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Frost Protection For Your Flowers

Frost protection for your flowers:iStock_000000224386Medium.jpg

Even though we are blessed with mild winters here in California, we still have to contend with frost damage to our flowers. In some ways we are very susceptible to frost because we dare to grow flowers in the winter, and because like all growers, we are tempted to grow flowers that are on the edge of our climate zone with respect to hardiness. At California Organic Flowers we have lots of experience with frost, because once upon a time we used to operate a farm at 6,300 feet in Teton Valley, Idaho. In Idaho we had only a 70 day (not necessarily consecutive) frost free growing season! A time honored tradition for farmers is to ‘make the call’ and decide whether to go out at midnight with our
headlamps and save the crop from frost! Generally this amounts to spreading row covers over tender crops in an effort to gain a few degrees protection. We have had great success with Agribon floating row covers, giving us 2 degrees protection as a single layer and up to 5 degrees protection with a double layer of fabric. Oddly, our fancy 2000 square foot greenhouse affords no more protection from frost than fabric row covers. This year we have resorted to heating our greenhouse on the coldest nights to protect our crops of lilies and freesia. If you have some important plants that must be protected from frost, a simple and effective method is to wrap them with some Christmas lights and then cover them with old blankets. The lights will provide a nice safe low wattage heat source under the blanket and protect down to about 24 degrees. Generally it is best to plant tender plants such as bougainvillea, bird of paradise or citrus next to your house, preferable on the south or west side where the heat of the house will radiate out toward the plants and protect them from frost. These techniques will work in any climate. We basically use the frost prevention techniques we learned in Idaho summers (yes, it can freeze in July in Idaho!) and use them in the winter in California. It should be noted that the best strategy is to grow plants that are hardy in your climate zone. But, if you are like us, you will always be tempted to grow something special that is a wee bit tender for your climate. I suppose tempting fate is part of the fun!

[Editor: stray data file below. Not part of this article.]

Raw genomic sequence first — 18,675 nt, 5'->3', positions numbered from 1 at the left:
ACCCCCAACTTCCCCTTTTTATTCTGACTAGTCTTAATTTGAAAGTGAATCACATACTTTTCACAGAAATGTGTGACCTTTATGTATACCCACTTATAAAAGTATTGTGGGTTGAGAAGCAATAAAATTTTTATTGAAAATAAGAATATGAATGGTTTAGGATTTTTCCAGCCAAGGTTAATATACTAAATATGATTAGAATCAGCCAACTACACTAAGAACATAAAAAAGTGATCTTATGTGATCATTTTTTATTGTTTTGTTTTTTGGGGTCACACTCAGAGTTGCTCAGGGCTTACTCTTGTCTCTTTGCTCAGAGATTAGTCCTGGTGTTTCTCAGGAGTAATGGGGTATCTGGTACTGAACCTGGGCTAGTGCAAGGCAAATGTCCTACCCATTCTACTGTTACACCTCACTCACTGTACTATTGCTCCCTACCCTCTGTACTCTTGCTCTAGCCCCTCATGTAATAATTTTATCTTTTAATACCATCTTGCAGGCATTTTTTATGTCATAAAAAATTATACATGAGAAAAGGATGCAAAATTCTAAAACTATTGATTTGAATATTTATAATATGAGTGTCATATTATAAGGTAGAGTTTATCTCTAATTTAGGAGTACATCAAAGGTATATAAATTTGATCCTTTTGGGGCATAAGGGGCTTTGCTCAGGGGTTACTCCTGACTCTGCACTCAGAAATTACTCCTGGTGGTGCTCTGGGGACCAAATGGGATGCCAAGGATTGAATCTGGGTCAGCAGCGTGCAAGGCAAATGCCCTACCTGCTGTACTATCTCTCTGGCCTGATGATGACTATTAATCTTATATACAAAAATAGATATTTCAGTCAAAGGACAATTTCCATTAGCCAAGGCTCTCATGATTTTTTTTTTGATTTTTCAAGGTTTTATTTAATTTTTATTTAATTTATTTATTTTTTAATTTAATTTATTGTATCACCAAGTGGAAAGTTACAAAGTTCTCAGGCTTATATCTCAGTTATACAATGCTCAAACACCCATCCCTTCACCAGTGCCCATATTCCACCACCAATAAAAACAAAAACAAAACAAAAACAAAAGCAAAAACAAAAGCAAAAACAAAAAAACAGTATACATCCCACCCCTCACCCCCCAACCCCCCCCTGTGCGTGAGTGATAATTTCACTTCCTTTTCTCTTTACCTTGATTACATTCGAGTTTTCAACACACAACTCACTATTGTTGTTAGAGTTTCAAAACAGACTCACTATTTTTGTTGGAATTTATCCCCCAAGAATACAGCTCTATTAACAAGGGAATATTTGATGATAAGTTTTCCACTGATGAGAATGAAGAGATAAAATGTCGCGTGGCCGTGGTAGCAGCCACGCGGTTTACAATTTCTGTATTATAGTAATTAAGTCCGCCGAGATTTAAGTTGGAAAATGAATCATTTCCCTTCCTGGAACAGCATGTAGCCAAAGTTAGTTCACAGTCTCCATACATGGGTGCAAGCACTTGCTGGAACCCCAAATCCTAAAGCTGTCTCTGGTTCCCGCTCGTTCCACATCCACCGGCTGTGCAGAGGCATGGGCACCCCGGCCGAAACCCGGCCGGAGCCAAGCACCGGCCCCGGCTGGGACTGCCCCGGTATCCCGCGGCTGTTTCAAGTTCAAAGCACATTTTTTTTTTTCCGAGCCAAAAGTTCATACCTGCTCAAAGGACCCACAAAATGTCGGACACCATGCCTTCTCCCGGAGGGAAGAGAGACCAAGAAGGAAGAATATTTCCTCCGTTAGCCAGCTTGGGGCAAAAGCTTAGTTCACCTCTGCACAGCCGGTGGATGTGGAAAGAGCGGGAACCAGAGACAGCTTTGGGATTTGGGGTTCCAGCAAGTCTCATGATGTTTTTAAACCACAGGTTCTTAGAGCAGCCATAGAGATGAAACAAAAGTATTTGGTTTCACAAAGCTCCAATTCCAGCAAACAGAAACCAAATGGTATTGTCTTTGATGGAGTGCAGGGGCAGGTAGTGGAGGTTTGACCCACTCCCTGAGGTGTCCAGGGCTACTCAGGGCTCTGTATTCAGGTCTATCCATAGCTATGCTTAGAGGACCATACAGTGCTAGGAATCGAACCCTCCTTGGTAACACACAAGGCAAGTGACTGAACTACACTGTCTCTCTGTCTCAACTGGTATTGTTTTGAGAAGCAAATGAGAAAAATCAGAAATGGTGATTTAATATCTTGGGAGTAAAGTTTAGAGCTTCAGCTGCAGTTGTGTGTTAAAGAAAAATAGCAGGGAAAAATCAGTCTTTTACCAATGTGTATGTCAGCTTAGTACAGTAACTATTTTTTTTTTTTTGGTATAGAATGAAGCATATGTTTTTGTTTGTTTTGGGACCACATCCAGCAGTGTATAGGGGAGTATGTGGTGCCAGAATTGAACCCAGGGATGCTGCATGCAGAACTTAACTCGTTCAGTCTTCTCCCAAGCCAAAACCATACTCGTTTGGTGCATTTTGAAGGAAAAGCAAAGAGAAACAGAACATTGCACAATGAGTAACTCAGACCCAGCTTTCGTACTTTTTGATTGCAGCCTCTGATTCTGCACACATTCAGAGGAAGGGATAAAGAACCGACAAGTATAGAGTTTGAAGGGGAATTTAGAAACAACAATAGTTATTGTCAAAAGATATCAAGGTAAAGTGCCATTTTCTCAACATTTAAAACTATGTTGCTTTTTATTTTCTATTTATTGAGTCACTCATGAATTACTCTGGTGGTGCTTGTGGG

Posted on Thursday, August 30, 2007 at 02:10PM by Registered Commenter[Your Name Here] in | Comments2 Comments

Reader Comments (2)

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